There can be no conversation about roping and rodeo royals without talking about the Tryan family. In 1984, Dennis Tryan was the first team roper from Montana ever to qualify for the National Finals Rodeo. In 2003, Terri Kaye Kirkland, Clay and Travis Tryan became the first mother-sons combo to make the NFR cut. In 2010, Clay, Travis and Brady Tryan were the first three-brothers team roping trio to qualify for the Finals together. Cousin Chase Tryan has been to the Big Show, too. And here comes three-time Champ of the World Clay with another record. With the $39,000 he won with Jake Long at the 2021 BFI at the Lazy E Arena on March 14, Clay Tryan is now the Winningest BFI Roper of All Time with $256,111.
“It’s cool, because any list you’re at the top of is good,” said Montana native Tryan, who now lives in Texas and will turn 42 on May 7. “But being the best that day is all that really matters. And in 2021, Manny (Egusquiza) and Kory (Koontz) were the best on BFI day.”
Tryan and Long had a darn decent BFI 2021 day themselves. For second in Round 5, third in the Wrangler/Priefert Short Round and third in the average, each earned $39,000. That leapfrogged Tryan over previous all-time BFI earnings leader Rich Skelton. The BFI Big Three—and the only cowboys ever to clear the $200,000 hurdle in BFI cash—are now Tryan with $256,111; 2021 BFI Heeling Champ Koontz with $241,514; and Skelton with $221,406. Not coincidentally, Tryan, Koontz and Skelton are members of an elite club of three-time BFI winners.
“I’m always the guy who wants to try and do it again,” Tryan said. “When the day comes that I don’t have a chance to win anymore is when I hope to look back and think I was pretty good. For now, I’m living in the moment, so it’s on to the next one. Don’t get me wrong. There’s no way any record at the BFI isn’t cool. But I’d like to add to it for a few more years before I’m done, and start doing any looking back.”
It’s hard to believe Clay Tryan has already stacked up 18 NFR back numbers since his first trip to Vegas in 2001. He’s won two NFR average crowns—in 2004 with Michael Jones and 2014 with Jade Corkill—and three gold buckles dated 2005 (with Patrick Smith), 2013 and 2014 (both with Corkill). Tryan spends much more time looking forward than back, but he was willing to take a little stroll down BFI Memory Lane to talk about what stands out about the three days he won it all.
“When I won the BFI with Patrick in 2005, I just remember being sick all day,” Tryan said. “I threw up all night right before the roping. I don’t know if it was food poisoning or what, and nobody cares. But I remember thinking to myself, ‘Really? You have to be sick today?’ But I had a good feeling about that day. It was the first time I ever rode Thumper at the BFI, and I knew how good I was on him. I almost expected myself to win it. Inside my head it was like, ‘I better win this roping today.’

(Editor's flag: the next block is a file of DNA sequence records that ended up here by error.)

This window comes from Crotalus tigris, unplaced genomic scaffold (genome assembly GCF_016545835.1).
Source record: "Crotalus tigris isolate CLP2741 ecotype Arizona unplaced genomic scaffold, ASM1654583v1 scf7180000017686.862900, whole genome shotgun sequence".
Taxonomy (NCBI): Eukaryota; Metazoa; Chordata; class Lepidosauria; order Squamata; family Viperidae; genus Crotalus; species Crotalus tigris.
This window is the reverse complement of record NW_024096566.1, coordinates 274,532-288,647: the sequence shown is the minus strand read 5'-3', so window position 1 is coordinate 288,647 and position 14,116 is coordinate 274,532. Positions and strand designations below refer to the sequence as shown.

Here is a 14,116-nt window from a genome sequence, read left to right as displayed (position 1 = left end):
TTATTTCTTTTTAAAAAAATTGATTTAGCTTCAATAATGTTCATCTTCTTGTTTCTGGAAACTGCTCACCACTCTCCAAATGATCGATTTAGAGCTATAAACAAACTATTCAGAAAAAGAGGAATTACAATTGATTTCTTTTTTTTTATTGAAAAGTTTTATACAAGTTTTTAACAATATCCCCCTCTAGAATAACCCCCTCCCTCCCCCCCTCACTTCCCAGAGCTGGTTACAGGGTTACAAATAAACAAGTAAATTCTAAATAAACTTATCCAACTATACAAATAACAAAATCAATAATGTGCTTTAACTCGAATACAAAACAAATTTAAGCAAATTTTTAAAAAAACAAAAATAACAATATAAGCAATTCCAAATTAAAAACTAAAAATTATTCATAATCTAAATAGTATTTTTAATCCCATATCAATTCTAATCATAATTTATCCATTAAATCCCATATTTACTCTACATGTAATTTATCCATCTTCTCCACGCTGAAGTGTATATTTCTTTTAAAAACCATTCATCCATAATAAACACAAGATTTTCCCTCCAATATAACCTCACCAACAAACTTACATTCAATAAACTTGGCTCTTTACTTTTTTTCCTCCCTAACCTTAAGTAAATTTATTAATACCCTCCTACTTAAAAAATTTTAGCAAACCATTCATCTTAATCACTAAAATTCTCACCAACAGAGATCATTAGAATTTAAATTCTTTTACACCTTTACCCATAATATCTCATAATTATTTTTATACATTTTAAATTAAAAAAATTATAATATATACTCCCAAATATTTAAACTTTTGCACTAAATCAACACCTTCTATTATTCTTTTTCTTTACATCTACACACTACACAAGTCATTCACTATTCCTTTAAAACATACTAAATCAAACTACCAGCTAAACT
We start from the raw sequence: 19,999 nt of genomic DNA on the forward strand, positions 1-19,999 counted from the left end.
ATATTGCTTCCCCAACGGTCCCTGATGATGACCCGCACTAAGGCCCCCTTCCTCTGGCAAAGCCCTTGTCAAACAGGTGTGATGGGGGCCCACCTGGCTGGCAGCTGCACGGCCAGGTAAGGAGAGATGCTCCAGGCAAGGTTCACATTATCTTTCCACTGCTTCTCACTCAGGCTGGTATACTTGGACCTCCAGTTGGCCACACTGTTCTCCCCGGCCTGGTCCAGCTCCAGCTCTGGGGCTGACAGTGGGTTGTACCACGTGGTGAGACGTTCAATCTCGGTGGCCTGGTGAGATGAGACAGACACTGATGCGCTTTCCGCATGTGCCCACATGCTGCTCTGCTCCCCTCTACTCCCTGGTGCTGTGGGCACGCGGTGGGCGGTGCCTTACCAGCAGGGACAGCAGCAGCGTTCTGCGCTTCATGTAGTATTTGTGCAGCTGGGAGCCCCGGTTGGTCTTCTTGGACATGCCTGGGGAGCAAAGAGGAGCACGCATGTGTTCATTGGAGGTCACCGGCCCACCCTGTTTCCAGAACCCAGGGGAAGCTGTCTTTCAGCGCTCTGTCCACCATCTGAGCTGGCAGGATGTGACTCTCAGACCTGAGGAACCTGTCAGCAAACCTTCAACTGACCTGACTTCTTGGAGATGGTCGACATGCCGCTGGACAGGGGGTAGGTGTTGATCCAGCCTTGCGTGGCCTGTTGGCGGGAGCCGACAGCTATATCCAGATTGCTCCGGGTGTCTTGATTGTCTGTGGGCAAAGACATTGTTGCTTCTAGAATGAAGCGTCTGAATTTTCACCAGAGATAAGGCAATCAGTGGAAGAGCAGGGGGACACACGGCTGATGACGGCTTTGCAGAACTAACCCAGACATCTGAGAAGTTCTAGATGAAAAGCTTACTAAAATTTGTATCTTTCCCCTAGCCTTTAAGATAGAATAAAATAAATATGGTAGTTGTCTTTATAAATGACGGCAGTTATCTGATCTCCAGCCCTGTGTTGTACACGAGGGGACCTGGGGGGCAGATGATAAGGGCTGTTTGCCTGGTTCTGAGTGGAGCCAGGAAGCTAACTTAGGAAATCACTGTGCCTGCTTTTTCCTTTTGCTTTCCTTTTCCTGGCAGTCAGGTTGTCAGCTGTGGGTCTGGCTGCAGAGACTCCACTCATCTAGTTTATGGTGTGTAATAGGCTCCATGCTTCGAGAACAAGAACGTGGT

“The day I won the BFI with Walt (Woodard) in 2008, I remember the steers weren’t as good that year and everybody was having trouble catching. We didn’t rope that great of a roping, but it went our way. We weren’t really even going that fast, it was just our day.
“When Travis (Graves) and I won the BFI in 2012, I was riding Dew, and he was in the prime of his career. Horses still matter a lot at the BFI, and winning it twice on Thumper and once on Dew proves that. Those were really good horses. Good head horses do the work at those hard setups, like the BFI. If you just don’t be an idiot and mess up, they do the hard part. Ride a great head horse, rope sharp when you catch up and you will win.”
In addition to his three big wins, Tryan’s placed a lot at the BFI over the years.
“I’ve always roped pretty good there percentage-wise, but I hadn’t won anything significant since 2012 before 2021,” he said. “That’s a long time. As for why I’ve won pretty well there over the years, I think it’s because I’ve been pretty good at long scores in my lifetime, at places like Salinas and the BFI. I grew up roping that way, and when I first started, scores were long. Even at the amateur rodeos when I was really young, the score was two feet over the box.
“Another thing about the BFI besides the long score is that everybody’s only entered once. We go to so many ropings anymore where the score is short and you can enter more than once. When you’re only entered one time, you don’t take as many chances. If you mess up, you’re done.”
Smart and consistent are a couple of Clay Tryan’s trademark calling cards. They’ve also been key to his repeated trips to the BFI winner’s circle.
“The BFI is the original roping that started it all,” Tryan said. “The BFI was a big deal to my dad, it’s a big deal to me, and when my boys get a little older, it’ll be a big deal to them. The first time I ever saw my dad tear up was the first time I won the BFI. He’d placed there, but seeing me win it causing him to cry showed the magnitude and significance of this roping. The BFI has just always been The One.
“Bob Feist was ahead of his time. Back in the day, everybody read the Ropers Sports News, and everybody talked about the BFI. The first BFI was held 44 years ago. I wasn’t even born yet. But that roping got us to where we are in team roping today. So much of what we do as professional rodeo cowboys is break-even, at best. When you win a big chunk of money at a major roping like the BFI, you can actually get ahead, and buy that next horse or put a down payment on a piece of property. The first time I won the BFI was the biggest win I’d ever had in one day. The BFI has always been a big win.”